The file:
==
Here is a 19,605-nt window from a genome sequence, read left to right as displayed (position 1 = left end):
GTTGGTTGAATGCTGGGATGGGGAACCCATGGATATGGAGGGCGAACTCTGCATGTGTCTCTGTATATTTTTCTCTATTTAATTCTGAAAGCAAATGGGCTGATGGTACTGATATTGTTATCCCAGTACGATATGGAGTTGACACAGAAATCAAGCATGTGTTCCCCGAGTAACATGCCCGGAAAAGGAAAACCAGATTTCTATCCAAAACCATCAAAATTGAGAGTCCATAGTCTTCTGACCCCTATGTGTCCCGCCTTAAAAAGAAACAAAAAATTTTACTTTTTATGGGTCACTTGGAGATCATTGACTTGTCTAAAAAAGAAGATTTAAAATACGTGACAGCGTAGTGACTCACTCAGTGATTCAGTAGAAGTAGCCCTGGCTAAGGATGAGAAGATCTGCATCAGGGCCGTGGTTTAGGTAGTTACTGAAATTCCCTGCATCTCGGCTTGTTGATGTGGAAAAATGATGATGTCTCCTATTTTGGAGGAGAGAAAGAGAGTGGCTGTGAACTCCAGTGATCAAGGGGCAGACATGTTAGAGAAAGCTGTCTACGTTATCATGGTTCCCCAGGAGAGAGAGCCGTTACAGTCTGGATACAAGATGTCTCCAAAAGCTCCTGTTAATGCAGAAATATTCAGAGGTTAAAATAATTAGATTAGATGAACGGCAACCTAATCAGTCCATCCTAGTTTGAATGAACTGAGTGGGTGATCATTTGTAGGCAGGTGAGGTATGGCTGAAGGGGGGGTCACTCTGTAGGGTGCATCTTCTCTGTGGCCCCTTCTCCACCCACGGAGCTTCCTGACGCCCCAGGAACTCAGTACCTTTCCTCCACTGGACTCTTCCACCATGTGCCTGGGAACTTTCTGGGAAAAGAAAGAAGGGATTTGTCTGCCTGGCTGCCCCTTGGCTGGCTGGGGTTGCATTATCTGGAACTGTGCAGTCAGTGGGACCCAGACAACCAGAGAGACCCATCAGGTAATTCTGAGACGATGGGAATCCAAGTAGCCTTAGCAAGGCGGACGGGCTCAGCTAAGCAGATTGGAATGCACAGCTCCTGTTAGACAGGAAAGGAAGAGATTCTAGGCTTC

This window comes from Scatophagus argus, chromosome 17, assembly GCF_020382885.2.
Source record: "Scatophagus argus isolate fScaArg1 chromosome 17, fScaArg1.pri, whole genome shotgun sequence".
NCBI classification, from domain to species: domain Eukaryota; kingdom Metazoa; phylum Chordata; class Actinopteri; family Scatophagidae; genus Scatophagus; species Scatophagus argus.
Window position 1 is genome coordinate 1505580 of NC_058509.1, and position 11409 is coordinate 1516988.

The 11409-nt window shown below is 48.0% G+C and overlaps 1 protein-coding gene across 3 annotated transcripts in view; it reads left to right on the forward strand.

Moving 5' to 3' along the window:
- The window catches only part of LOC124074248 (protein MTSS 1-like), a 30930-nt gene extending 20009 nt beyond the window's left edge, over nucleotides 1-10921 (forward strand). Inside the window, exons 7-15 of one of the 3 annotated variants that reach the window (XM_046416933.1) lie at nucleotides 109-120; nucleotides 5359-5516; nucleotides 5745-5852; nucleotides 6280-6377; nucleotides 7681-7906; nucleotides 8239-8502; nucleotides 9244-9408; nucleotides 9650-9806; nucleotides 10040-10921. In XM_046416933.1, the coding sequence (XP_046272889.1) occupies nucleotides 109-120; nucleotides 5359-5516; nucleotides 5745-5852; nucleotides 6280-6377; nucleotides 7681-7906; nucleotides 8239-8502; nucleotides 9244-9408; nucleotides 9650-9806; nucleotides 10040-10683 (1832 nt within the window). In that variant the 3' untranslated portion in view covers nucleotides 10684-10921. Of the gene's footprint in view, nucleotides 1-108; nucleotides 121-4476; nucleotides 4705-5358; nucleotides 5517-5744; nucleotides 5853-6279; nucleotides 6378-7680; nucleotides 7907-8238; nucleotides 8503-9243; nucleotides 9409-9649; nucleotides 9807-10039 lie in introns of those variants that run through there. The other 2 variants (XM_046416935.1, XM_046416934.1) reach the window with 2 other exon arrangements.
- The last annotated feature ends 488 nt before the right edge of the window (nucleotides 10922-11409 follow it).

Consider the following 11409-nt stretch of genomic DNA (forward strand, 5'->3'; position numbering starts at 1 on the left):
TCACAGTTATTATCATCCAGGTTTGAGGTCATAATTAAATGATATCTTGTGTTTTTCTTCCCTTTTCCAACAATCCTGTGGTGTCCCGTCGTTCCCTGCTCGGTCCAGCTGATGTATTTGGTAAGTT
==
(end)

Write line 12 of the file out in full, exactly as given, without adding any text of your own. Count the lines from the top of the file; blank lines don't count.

TCACAGTTATTATCATCCAGGTTTGAGGTCATAATTAAATGATATCTTGTGTTTTTCTTCCCTTTTCCAACAATCCTGTGGTGTCCCGTCGTTCCCTGCTCGGTCCAGCTGATGTATTTGGTAAGTT